The Premier League have accepted for the first time that they will have to impose quotas of home-grown players in order to encourage their 20 member clubs to develop English players for the national team. The League's chief executive, Richard Scudamore, has also proposed financial incentives for teams who award home-grown players professional contracts.
The proposals mark a sea change in the mood of Scudamore and the 20 clubs who had previously been opposed to any form of quota system and they come in response to pressure from Uefa, Fifa and questions from culture secretary Andy Burnham. The 20 clubs will discuss the system at a shareholders' meeting next month and the earliest they could be imposed would be the 2010-2011 season.
The measures are nothing like as radical as Fifa president Sepp Blatter's "6+5" proposal – it stipulates no more than five foreigners in any XI – which Scudamore considers unworkable under European Union law. Instead, the Premier League would work on the "4+4" principle: four homegrown players who were developed by the club in question and four more who were developed by another English club. It has not yet been decided whether the "4+4" would apply to a club's entire squad or the match-day squad of 18.
These rules are the same applied by Uefa for their Champions League squads and they define a homegrown player as one who has been developed by his club for three successive years between the ages of 15 and 21. As long as they meet that criteria players can qualify as homegrown irrespective of nationality, meaning that Cesc Fabregas and Cristiano Ronaldo are considered to be homegrown by Arsenal and Manchester United. Scudamore said: "We are not protectionist by nature. We don't want to place artificial limits on who can and cannot come in to the League. Philosophically we are asking: is there more we could be doing to develop English talent that negates the need for clubs to go abroad for players? Can we do anything to make sure that the home talent is as good as it can be?"
The financial incentives to give homegrown players professional contracts once they turn 17 is a new move for the Premier League but as yet no details have been decided upon. This is open to all sorts of debate not least: what if the money earned by a club for keeping homegrown players then went towards the transfer fee for an established foreign player who would in turn keep the aforementioned youngsters out of the team. The "4+4" quota would cause no problem for Manchester United who meet the Champions League criteria comfortably and can name more than eight first-teamers who qualify as homegrown by them alone.
Chelsea however, in the past, have named a Champions League squad of fewer than 25 because they have not had the requisite "4+4" developed in their academy and at another one in the association. They have supplemented their squads in the past with "List B" players from reserve and academy squads.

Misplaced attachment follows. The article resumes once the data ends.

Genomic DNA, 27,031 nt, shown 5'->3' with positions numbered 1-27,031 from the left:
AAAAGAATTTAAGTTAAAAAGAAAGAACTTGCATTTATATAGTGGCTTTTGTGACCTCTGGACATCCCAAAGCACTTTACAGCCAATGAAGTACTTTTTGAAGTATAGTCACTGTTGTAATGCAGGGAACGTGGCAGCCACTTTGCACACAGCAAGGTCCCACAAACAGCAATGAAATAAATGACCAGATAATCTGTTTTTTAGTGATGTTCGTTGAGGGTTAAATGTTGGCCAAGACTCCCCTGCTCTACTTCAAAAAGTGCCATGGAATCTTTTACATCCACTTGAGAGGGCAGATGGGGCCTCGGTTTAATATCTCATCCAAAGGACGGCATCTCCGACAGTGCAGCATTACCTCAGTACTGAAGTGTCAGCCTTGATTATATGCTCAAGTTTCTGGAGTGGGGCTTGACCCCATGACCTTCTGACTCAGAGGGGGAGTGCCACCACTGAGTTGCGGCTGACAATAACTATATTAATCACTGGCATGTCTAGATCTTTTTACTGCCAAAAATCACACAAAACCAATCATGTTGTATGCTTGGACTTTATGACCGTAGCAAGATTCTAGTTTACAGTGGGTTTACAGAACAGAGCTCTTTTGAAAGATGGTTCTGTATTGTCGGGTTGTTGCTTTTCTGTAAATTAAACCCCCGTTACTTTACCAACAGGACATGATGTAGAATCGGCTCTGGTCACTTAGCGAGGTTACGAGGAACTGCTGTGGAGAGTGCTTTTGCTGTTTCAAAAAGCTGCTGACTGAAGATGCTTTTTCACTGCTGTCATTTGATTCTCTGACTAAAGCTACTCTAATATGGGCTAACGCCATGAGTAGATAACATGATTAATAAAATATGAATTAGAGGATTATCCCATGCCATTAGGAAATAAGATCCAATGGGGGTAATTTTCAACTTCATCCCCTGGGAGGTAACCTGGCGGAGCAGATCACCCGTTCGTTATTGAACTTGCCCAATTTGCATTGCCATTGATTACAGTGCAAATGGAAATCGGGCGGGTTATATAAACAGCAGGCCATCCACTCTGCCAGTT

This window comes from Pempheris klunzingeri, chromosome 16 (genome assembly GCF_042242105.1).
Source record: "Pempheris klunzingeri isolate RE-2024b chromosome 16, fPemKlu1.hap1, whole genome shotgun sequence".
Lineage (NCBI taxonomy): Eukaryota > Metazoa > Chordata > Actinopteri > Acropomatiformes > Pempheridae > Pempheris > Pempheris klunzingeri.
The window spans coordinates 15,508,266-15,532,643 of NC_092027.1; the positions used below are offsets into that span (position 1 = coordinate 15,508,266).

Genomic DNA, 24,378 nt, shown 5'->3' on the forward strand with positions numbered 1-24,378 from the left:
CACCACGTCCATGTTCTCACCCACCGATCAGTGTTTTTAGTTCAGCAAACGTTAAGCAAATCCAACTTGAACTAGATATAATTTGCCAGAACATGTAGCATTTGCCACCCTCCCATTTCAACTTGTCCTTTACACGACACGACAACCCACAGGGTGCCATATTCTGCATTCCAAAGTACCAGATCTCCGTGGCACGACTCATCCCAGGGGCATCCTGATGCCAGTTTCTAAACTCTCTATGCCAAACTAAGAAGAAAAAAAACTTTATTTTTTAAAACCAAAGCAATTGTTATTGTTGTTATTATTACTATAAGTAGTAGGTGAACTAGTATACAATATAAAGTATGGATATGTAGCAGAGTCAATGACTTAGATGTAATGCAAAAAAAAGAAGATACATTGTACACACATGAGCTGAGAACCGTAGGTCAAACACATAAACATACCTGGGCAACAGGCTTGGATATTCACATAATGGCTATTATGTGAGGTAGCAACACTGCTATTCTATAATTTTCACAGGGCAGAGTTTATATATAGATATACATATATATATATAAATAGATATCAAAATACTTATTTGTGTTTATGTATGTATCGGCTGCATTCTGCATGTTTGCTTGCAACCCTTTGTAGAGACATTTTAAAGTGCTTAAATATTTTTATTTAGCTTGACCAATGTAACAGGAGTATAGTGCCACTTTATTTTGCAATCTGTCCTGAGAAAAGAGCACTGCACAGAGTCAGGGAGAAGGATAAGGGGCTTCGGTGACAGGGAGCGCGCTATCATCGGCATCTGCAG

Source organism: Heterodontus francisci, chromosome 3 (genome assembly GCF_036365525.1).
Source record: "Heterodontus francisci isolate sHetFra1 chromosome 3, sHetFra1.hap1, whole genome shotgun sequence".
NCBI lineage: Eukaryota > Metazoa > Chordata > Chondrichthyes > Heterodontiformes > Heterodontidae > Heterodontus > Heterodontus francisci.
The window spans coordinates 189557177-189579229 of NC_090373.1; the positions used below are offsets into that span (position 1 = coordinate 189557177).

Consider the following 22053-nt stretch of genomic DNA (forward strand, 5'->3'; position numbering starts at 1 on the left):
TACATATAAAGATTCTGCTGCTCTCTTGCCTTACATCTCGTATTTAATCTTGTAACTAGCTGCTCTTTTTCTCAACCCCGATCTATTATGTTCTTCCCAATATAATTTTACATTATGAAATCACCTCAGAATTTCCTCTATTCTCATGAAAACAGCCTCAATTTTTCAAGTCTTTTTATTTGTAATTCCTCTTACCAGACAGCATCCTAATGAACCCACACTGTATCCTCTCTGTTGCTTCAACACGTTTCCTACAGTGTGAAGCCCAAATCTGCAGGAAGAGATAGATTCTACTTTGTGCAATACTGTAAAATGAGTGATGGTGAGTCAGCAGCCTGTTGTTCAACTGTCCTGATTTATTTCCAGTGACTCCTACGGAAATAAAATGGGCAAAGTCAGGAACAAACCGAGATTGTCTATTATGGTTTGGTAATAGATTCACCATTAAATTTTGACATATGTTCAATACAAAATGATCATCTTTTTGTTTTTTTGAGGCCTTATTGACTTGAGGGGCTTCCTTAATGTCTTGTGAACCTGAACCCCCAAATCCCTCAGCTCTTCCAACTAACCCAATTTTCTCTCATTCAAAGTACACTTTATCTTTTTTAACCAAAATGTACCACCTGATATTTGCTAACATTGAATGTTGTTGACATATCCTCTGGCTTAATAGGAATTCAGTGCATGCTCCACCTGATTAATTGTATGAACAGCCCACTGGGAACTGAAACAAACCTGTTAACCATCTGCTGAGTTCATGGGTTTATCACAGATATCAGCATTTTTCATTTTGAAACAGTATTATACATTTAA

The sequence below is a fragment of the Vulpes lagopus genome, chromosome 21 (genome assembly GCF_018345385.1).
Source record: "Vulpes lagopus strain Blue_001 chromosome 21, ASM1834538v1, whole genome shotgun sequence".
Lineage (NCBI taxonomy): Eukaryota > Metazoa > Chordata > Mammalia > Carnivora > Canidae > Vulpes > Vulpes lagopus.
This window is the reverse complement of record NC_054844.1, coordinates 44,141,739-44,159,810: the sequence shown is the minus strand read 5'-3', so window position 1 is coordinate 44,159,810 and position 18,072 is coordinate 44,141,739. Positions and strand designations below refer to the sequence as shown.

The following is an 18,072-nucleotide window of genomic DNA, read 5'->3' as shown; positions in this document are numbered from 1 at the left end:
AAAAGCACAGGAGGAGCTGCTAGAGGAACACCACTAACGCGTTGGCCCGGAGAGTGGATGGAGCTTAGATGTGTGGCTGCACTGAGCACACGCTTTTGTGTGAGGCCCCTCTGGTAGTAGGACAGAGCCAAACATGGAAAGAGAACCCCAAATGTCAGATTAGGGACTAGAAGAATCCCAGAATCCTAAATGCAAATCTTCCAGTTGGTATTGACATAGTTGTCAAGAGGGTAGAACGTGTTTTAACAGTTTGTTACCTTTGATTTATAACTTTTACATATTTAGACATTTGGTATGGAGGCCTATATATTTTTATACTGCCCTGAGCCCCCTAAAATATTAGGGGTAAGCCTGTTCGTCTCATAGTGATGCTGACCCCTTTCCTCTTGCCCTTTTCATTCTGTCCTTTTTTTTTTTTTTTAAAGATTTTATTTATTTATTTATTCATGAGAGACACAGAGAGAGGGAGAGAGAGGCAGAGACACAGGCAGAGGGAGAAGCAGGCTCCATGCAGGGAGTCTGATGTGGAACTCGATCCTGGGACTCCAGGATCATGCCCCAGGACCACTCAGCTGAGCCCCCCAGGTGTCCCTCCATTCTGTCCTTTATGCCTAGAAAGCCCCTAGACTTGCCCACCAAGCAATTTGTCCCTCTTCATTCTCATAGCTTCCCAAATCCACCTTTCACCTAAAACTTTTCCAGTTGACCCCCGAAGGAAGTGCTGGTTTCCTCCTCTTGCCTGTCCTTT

Scudamore defended the Premier League's role in the development of young English talent, claiming that according to the official Actim statistical analysis, the top six-rated players were all English: Joleon Lescott, John Terry, Jamie Carragher, Gareth Barry, Steven Gerrard and Frank Lampard. He also claimed that between 40 and 50 per cent of the Premier League players who played most weeks were eligible to play for England.
On critics such as the Uefa president, Michel Platini, who has attacked the debt of English clubs and their foreign ownership, Scudamore said: "Some people make sweeping statements about the Premier League. There is no other league that redistributes wealth like we do. Because we are as successful as we are it's hard to see what we can do to stop people having a go at us."
Numbers game: How quotas could work
How would the quotas work? Clubs would be required to include four 'homegrown' players developed by the club and four developed by another English club. These would not be as drastic as Sepp Blatter's "6+5" proposal, where clubs would not be allowed to field over five foreigners.
How will clubs be affected? It is not decided whether the "4+4" players have to come from the entire squad or the matchday squad of 18. If the latter is the case, the matchday squads picked by Arsenal and Chelsea on Sunday would be short of requirements. John Terry and Michael Mancienne were Chelsea's home-grown players while Frank Lampard and Ashley Cole would qualify as English. Cesc Fabregas, Theo Walcott, Johan Djourou, Nicklas Bendtner, Vito Mannone and Kieran Gibbs would qualify as home-grown while Denilson becomes a home-grown player from August, due to his being at the club for three years.
Which players will qualify as home-grown? A home-grown player is one that has spent three successive seasons at his club between the ages of 15 and 21. So Arsenal's Cesc Fabregas and Manchester United's Cristiano Ronaldo qualify.
Will squad caps work? Will they close the gap between the 'Big Four' and the rest? Have your say on the message boards at independent.co.uk/premierleaguedebate